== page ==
She has been there through everything I’ve experienced.

She looked after us as babies, and even in my last year of High School, I was still going to Nan’s after school, instead of home or out with friends.

So many of my warmest memories are in her kitchen, sitting around the dining table while Nan and the Four Daughters of the Apocalypse (my mum and aunts) ALL spoke at once – Three different conversations being held, with all women participating in each.

When Nan and Aunty Helen have different opinions, that’s when it gets really loud.
Aunty Sue tells them both to “wake up”, Aunty Fiona does her Muttley laugh, and mum asks who wants coffee to try and diffuse the situation.

There is honestly no place like inside the arms of your grandmother. The problem arises when your head height is their boob height – both my nans were blessed with ample bosoms and it made for some very awkward greetings as your head had to be turned on this awkward angle so you could get your arms around them.

Now my nan’s arms are thin and bony but they still feel like one of the safest places I’ll ever know.

And, thanks to her, I have started checking the outdoor furniture for spiders before letting any visiting children sit down.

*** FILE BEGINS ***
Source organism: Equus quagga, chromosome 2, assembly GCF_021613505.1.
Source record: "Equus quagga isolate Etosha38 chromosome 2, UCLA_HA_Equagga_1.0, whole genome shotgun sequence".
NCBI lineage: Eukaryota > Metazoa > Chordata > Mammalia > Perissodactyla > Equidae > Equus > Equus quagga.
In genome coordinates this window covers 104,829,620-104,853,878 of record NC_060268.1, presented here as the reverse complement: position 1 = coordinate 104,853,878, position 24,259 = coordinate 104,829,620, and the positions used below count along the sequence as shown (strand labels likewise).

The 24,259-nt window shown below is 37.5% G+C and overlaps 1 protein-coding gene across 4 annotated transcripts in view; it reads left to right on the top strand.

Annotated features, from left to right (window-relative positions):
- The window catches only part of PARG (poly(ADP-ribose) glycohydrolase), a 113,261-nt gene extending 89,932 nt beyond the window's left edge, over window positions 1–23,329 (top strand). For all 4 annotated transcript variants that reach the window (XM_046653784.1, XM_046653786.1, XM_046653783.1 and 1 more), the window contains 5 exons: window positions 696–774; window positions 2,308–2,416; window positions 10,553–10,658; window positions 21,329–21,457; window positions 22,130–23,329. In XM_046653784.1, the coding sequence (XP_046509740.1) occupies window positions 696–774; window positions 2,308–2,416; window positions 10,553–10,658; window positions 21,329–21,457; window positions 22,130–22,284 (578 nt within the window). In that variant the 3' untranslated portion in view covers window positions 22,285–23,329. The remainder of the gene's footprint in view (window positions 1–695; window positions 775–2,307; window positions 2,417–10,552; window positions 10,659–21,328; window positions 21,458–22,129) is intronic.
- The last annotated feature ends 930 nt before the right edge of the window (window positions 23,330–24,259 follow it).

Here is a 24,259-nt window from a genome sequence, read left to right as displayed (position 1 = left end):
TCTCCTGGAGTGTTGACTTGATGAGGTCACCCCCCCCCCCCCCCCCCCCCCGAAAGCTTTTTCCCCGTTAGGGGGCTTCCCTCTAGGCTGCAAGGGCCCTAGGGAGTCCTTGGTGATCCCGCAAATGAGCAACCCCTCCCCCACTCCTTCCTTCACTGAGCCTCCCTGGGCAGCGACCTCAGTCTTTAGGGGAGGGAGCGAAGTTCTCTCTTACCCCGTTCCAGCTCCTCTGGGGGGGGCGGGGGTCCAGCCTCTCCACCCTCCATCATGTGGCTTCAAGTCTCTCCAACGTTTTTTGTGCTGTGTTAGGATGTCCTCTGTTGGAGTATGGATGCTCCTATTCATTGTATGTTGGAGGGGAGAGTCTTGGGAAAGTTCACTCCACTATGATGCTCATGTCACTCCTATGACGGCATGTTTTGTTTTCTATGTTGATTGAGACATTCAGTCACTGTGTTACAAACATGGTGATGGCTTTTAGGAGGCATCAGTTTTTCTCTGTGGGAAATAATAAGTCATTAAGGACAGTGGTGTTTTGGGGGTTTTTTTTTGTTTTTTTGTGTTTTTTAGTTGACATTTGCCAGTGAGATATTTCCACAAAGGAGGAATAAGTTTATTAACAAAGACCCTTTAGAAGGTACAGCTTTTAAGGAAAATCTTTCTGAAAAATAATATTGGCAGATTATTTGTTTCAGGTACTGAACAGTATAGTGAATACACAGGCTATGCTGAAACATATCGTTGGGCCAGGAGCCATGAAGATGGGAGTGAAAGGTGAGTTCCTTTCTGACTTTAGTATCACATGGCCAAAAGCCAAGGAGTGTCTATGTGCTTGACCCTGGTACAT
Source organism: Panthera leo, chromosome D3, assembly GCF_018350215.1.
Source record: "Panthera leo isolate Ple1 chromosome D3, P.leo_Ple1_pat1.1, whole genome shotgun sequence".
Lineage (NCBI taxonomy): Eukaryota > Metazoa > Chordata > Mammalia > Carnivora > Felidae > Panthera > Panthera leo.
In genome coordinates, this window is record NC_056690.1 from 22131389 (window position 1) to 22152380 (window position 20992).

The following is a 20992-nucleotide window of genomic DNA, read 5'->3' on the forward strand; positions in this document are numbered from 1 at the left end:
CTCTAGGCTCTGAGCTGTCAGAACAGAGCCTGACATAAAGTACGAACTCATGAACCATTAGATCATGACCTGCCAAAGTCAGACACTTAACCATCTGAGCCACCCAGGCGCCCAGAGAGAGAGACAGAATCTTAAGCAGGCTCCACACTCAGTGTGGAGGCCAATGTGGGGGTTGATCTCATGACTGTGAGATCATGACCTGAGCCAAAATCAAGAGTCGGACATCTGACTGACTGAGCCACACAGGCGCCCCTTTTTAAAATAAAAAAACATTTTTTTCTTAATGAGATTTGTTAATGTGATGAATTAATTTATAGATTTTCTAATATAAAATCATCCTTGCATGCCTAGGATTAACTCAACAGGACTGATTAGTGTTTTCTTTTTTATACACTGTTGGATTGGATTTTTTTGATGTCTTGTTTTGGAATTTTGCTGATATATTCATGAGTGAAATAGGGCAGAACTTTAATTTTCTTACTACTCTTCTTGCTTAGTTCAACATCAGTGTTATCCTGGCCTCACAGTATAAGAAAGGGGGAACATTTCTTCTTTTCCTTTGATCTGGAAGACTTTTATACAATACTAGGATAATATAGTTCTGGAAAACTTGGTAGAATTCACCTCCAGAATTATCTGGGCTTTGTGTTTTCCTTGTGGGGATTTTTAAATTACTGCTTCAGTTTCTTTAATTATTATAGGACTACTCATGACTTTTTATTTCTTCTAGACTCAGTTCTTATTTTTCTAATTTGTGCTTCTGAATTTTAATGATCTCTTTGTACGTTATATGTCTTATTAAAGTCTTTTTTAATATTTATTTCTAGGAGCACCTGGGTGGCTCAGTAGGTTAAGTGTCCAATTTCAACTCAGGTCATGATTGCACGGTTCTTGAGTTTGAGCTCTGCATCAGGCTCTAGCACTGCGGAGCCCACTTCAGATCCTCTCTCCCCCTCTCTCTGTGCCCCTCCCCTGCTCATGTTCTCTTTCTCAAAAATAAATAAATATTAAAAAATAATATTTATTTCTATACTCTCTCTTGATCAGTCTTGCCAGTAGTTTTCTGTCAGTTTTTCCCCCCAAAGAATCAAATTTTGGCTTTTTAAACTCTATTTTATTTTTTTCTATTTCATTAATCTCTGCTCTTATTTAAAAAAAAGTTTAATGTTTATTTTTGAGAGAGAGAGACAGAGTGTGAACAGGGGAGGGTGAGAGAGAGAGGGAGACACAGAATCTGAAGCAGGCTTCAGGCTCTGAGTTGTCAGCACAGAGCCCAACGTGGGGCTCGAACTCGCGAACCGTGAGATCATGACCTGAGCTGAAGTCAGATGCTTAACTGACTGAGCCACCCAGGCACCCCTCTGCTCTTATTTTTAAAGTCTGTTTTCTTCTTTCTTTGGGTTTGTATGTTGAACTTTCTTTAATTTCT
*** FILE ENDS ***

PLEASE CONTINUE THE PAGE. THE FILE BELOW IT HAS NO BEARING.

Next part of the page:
So here’s to Old Rathy, the woman who says “bullshit” in my favourite way, the woman who taught her entire family how to have anxiety, and the woman whose face, voice, arms and kisses make up most of my life’s memories.

Happy Birthday you old tart. I love the shit out of you.

In which I discover I may have actually crossed the line and turned into an actual cat. In the head. I don’t have a tail (yet).

I love cooking for people.

Listening to very loud metal while I make salads or marinate all manner of delicious meaty things. People sit in the backyard, shifting chairs beneath the sun, the weather in that annoying stage of the sun being too hot but the shade being too cold.

People laugh, bubble-wine sparkles, and mini stories are told in small conversations between friends.

Autumn barbecues are the best ones of all.

bbq

After hours of hungover waiting, it all came together – the meat, the salads, the donated rice, that glorious centrepiece – Shan’s Terteh Behrk.

And then it happened. That warm, comfortable silence that descends upon a dinner table, declaring the meal a triumphant success. The delicate symphony of cutlery on plastic plates, of exultant sighs or declarations of pride at someone’s ability to eat their entire plate before anyone else (Maddie).

It was, she declared, her favourite day.

It even included Surprise, Chicken! from our neighbour-cousin. She was right. A favourite day indeed.

Who needs troubles when you have tummy-friends and heart-friends all in the one place, all at the one time?

It’s cold out there now. 24 hours after it all began.

Today is the day for a sunny-corner picnic, but I’ve already been into the leftovers.

Maybe I’ll just copy the cats and go and curl up next to the fence. Those weeds do actually look really soft.